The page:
Type aliases were introduced in Go 1.9 to make code refactoring easier.
Imagine you have package
foo that exports type
You want to rename type
Without type aliases you would have to change all the packages that use
foo.Bar to use
foo.NewBar at the same time you’re renaming the type.
With type aliases you can split this into a 2 step process.
First update dependencies by introducing an alias for
foo.Bar and replacing all uses of
foo.Bar with the alias.
import "foo" type Bar = foo.Bar // Bar is now an alias of foo.Bar
Now you can rename
foo.NewBar and update the alias:
import "foo" type Bar = foo.NewBar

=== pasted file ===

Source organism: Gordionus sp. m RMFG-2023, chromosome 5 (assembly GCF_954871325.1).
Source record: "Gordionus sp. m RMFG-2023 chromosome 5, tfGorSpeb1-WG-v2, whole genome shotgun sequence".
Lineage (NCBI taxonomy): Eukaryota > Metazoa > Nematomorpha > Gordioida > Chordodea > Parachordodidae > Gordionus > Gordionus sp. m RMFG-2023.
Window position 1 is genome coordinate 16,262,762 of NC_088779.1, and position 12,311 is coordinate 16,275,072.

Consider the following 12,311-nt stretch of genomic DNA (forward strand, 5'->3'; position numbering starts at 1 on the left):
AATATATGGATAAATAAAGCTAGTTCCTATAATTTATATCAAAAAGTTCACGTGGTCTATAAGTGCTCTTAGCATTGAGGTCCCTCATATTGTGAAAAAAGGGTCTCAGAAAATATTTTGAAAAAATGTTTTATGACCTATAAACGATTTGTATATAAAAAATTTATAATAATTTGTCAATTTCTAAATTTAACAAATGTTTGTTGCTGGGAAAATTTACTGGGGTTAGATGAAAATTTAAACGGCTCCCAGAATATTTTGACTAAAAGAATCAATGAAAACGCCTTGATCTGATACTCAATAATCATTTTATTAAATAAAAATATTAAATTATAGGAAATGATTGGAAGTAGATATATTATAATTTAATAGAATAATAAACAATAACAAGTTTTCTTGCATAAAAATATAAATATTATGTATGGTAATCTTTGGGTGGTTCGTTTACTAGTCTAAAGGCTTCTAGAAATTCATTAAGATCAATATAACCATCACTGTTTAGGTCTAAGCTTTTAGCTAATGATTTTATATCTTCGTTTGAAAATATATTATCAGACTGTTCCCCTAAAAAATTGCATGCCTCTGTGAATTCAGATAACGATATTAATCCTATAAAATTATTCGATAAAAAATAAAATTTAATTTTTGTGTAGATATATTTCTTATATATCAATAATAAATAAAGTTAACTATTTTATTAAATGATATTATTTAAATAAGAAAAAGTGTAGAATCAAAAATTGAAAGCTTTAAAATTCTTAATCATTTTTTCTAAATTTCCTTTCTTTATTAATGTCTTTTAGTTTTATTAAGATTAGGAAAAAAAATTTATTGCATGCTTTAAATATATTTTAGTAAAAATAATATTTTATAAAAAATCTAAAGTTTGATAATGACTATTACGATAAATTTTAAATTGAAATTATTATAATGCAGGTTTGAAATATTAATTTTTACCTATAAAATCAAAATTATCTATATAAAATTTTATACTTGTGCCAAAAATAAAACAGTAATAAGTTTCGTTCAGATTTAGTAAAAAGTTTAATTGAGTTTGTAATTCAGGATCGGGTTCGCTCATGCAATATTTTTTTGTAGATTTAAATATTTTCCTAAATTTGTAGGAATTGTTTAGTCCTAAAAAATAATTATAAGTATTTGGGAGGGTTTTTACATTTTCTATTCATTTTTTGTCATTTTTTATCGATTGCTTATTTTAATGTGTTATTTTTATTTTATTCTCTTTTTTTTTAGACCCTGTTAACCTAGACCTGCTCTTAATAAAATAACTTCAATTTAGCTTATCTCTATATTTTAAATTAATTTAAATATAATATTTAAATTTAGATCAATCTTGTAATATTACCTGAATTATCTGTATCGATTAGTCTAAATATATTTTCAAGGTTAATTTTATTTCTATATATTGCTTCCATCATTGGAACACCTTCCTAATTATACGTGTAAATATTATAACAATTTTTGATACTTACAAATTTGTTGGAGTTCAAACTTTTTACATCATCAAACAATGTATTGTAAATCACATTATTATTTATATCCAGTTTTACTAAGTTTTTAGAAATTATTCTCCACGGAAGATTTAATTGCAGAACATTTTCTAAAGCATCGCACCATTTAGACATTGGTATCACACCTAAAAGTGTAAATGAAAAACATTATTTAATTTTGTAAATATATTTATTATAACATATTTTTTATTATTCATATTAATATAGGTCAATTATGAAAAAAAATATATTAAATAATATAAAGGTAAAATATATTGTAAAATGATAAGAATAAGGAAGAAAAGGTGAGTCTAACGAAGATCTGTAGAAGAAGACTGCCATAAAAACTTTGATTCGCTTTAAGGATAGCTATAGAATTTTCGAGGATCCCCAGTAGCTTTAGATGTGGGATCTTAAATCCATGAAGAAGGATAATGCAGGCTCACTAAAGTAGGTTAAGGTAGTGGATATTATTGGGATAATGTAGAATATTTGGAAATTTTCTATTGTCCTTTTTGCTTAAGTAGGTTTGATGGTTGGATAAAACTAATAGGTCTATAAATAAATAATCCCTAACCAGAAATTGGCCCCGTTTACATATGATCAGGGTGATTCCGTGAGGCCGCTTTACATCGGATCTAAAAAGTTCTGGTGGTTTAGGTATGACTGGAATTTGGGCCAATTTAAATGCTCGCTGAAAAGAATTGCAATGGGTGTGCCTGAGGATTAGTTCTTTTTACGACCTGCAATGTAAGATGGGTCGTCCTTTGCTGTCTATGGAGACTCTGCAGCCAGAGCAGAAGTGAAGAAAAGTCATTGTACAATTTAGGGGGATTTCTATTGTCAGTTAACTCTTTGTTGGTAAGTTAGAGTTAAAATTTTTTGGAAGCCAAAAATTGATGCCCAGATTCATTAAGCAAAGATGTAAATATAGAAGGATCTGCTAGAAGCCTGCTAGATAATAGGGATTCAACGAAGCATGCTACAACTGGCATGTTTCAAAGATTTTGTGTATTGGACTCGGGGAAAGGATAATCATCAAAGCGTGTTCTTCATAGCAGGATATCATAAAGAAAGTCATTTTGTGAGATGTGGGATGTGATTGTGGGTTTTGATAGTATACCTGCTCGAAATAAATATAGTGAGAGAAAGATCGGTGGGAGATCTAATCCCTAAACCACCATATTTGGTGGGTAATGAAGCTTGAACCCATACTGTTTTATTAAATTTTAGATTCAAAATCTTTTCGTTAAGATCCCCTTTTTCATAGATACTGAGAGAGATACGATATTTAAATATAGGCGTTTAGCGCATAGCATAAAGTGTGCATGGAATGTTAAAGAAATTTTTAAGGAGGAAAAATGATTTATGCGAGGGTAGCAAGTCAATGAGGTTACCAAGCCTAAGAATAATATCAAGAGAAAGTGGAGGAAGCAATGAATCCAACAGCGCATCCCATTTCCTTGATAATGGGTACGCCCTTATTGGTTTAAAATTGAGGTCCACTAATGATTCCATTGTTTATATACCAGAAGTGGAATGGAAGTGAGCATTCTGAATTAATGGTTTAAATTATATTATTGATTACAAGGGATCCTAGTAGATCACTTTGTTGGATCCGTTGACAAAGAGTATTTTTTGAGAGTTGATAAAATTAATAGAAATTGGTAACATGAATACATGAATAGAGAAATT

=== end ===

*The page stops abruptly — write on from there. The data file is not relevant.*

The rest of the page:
This is a much smaller change.
You can now gradually get rid of the alias and use the new
foo.NewBar type directly.
The process sounds like a hassle, but in large code bases it can be a better approach than renaming everything at once.
It’s tempting to use type aliases for other things, but you should resist.
Type aliases add a layer of indirection, which hurts readability of the code. There should be a good reason to use them.
To learn more, you can read the spec.